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Sony Cyber-shot RX100 IV: Sony puts a premium on their premium compact camera

By Liu Hongzuo - 25 Aug 2015
Launch SRP: S$1399

Introduction, Design and Handling, Features


 The Sony Cyber-shot RX100 IV.

Your smartphone may be good enough for everyday shots, but premium compacts are offer a quality that satisfies without going all-out on a DSLR. Sony is here with another update to their chart-topping RX100 premium compact camera line, featuring a large 1" image sensor.

The reason why the RX100 line was so well-received was simply because this is a pocket-sized camera that was quick enough at shooting, comfortable handling, all while packing a sensor size that produced high quality pictures. Three iterations saw the camera come with NFC and Wi-Fi connectivity for the second version, and subsequently an electronic viewfinder in the third, together with a faster lens. This time, Sony stuffs a DRAM chip in their new Exmor RS stacked CMOS sensor – allowing faster image read-out speed of more than five times when compared to the previous make.

Design and handling

The RX100 IV is small, compact, comfortable, but it packs a punch for image quality.

The RX100 IV is identical in size to its predecessor, and is slightly 8g heavier at 298g. Sadly, battery life has taken a hit, the RX100 IV shoots 280 shots per charge, compared to the RX100 III's 320 shots per charge.

The Mode dial adds an additional HFR (High Frame-Rate) mode for selection.

If you are familiar with the Mark III’s interface and controls, you’ll be pleased to know that handling the Sony RX100 IV will feel just as good. As mentioned in our initial experience walkthrough, the exterior has only undergone minor tweaks, such as the addition of the high frame rate (HFR) mode on the mode dial. Comfort has not been compromised in any way.

Still the same ol' RX100 style, so no confusion had here.

With all these advantages, the RX100 IV also tops it off with the old features that RX100 users are very familiar with –the compact yet ergonomic grip and feel, a smooth focusing ring with tactile diamond-embossed design, with a ZEISS Vario-Sonnar T* 8.8–25.7mm lens (24–70mm in 35mm equivalent), and a wide aperture of f/1.8 for fast shooting.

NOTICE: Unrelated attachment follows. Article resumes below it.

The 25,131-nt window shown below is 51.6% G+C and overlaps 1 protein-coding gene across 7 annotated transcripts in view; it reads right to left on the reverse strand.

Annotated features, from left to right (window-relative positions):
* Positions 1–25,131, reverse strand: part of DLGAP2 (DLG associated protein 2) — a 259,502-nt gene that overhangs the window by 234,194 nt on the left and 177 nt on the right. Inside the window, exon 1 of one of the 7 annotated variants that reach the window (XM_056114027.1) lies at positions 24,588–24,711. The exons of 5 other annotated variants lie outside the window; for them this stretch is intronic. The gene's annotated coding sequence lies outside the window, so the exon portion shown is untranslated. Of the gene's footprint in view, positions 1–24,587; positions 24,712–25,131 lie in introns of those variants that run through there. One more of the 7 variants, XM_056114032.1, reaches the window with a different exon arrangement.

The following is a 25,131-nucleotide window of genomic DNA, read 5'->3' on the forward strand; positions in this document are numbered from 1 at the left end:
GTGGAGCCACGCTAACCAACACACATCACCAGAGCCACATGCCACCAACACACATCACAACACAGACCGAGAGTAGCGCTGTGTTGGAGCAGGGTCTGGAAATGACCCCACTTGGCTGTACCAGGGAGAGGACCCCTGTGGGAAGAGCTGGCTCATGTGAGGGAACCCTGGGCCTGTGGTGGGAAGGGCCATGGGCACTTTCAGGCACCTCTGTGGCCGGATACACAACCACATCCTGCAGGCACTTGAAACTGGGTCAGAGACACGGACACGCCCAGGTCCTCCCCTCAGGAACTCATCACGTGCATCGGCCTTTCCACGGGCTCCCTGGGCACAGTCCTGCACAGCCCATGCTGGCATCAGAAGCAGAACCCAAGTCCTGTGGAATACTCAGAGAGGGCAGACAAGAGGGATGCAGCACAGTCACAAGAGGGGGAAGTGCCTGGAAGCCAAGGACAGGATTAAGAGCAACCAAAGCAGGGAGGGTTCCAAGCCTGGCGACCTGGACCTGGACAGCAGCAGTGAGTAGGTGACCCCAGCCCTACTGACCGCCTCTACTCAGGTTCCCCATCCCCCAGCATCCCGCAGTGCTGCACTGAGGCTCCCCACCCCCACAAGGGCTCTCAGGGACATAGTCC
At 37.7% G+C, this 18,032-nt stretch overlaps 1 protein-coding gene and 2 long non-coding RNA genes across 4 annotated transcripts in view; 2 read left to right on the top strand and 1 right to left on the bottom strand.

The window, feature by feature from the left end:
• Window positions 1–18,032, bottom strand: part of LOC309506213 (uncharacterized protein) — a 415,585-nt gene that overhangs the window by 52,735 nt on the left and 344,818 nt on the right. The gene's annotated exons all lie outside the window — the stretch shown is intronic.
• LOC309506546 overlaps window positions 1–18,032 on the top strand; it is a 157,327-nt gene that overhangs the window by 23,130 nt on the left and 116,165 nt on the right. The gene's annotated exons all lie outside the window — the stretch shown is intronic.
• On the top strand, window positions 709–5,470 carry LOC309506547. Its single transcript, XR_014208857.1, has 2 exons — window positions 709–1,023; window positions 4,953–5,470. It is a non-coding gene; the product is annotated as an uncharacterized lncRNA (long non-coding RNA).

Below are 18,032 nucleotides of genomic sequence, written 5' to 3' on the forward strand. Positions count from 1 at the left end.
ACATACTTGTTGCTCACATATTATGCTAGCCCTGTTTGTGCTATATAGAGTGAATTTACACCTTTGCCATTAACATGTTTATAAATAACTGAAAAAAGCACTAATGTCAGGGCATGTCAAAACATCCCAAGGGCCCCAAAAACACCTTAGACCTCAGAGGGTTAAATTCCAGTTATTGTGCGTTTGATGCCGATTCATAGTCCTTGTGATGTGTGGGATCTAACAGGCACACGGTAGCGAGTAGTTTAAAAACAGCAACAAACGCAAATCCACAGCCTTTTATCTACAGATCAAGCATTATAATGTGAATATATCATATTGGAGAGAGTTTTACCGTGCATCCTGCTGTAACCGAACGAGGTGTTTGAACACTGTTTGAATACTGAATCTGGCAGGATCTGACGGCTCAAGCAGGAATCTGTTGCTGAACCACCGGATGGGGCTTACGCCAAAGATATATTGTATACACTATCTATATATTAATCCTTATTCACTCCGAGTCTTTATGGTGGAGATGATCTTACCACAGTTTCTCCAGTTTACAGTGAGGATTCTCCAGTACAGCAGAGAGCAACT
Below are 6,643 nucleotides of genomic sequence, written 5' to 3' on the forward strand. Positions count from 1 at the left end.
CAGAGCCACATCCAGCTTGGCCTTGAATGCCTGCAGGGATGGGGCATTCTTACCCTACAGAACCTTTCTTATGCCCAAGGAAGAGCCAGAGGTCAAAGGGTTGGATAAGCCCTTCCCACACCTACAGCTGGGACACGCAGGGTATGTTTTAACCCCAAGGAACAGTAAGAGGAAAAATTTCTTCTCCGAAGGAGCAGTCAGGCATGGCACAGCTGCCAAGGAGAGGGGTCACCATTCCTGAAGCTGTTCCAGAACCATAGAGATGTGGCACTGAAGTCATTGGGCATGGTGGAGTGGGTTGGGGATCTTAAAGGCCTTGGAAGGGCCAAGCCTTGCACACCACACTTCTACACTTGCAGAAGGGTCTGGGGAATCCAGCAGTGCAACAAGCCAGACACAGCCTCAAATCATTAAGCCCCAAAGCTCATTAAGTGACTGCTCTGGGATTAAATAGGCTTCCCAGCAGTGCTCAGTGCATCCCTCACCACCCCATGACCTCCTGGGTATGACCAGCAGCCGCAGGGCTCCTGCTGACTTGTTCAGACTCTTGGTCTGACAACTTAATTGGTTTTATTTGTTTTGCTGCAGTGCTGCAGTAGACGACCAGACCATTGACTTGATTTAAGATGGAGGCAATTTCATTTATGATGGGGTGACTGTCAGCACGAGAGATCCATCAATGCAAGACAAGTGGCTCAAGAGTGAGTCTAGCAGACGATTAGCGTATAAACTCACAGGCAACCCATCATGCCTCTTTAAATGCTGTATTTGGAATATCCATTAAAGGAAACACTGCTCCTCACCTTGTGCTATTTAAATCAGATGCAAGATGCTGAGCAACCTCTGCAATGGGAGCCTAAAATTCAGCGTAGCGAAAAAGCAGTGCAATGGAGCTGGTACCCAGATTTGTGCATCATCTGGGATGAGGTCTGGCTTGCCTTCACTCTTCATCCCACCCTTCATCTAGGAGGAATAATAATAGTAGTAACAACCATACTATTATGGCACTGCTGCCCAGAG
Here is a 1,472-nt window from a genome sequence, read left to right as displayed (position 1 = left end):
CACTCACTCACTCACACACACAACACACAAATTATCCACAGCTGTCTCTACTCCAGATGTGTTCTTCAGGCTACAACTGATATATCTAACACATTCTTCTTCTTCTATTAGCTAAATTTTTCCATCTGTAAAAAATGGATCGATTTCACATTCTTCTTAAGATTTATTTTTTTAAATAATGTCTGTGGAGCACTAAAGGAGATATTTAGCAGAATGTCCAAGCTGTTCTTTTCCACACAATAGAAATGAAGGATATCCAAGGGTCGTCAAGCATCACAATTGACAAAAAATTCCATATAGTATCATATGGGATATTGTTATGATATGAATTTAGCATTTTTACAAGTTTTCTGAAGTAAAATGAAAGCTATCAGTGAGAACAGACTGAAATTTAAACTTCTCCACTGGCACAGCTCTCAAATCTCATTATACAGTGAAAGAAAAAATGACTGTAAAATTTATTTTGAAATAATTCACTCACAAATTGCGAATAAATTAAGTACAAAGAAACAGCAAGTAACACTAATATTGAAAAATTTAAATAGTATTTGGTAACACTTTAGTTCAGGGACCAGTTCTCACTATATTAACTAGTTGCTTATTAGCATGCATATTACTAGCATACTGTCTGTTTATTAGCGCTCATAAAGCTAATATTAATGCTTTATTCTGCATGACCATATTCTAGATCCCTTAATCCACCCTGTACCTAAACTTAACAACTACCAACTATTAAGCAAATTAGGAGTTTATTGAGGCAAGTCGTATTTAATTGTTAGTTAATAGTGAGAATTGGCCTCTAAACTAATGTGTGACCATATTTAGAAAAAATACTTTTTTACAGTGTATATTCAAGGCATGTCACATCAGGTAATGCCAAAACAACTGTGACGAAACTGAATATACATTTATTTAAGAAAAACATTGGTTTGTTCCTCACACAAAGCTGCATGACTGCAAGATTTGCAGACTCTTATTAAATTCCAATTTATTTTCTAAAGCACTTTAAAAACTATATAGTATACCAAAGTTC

In-built flash and in-built electronic viewfinder unsheathed on the Sony RX100 IV.

The pop-up electronic viewfinder (EVF) remains, and has been upgraded to a 2.35m dot OLED display, up from 1.44m dots in the RX100 III. Sony also kept the relatively user-friendly controls for tweaking the camera while on Manual mode – an important point for high-end compacts since they embody ease of use and user-friendliness.

The RX100 IV shoots extremely high-speed video and photos

The key advantage that the new Exmor RS stacked CMOS sensor brings is that the RX100 IV shoots fast, really fast.

In PAL mode, the RX100 IV can capture up to 1,000 frames per second (fps), 500fps and 250fps of high frame rate (HFR) video. In NTSC mode, the camera can capture 960fps, 480fps or 240fps.

You can choose to record slow motion video in 60/50p, 30/25p and 24p for various slow-motion speeds, for example, a video captured at 1,000fps and recorded at 60p provides motion slowed down by approx. 16x (1000fps recorded divided by 60 fps playback), and a video captured at 1,000fps and recorded at 24p slows down the action by approx. 40x (1000fps divided by 24fps).

This is what 1,000 frames per second of HFR video looks like, when a face meets exploding tofu:

It's astoundingly fast, but one drawback is that the RX100 IV doesn't record at Full-HD at these speeds. It records at the maximum resolution of 1,824 x 1,026 when shooting 240/250fps at Quality Priority, and at the lowest resolution of 800 x 270 when shooting 960/1000fps in Shoot Time Priority.

The good news is that you can capture 1080/120p video, but because it's not part of the RX100 IV's HFR functions, you won't be able to preview the slow-motion on-camera, it will play at the same speed as normal footage. Editors, however, will be able to slow it down back in post-production.

To record the slow motion footage more accurately, Sony also gives us a “start trigger” which allows the camera to record two seconds after pressing the record button, and an “end trigger” where it stops recording two seconds after pressing the same button. We’re happy to learn that a feature that’s akin to having high-speed recording equipment is available on a premium compact camera.

Check out what an exploding water-balloon looks like, shot at 1,000 frames per second:

There’s also the Speed Priority Continuous Shooting, which is new to the RX100 series and is a notch above standard Continuous Shooting modes found on every compact. The Sony RX100 IV is capable of chugging out shots at 16 frames per second (thanks to the DRAM chip stacking), so we have the option of getting precisely the images we want in a fast-moving or time-sensitive shot.

The Sony RX100 IV is actually capable of still images taken at 1/32,000s while using the electronic shutter, giving you the literal ability to freeze a moment in time.

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  • Performance 9.5
  • Design 9
  • Features 9
  • User-Friendliness 8.5
  • Value 8.5
The Good
Exciting video features
Faster shutter speed options
All-around a great premium compact
The Bad
The price just keeps going up and up
Battery life is lower than previous model
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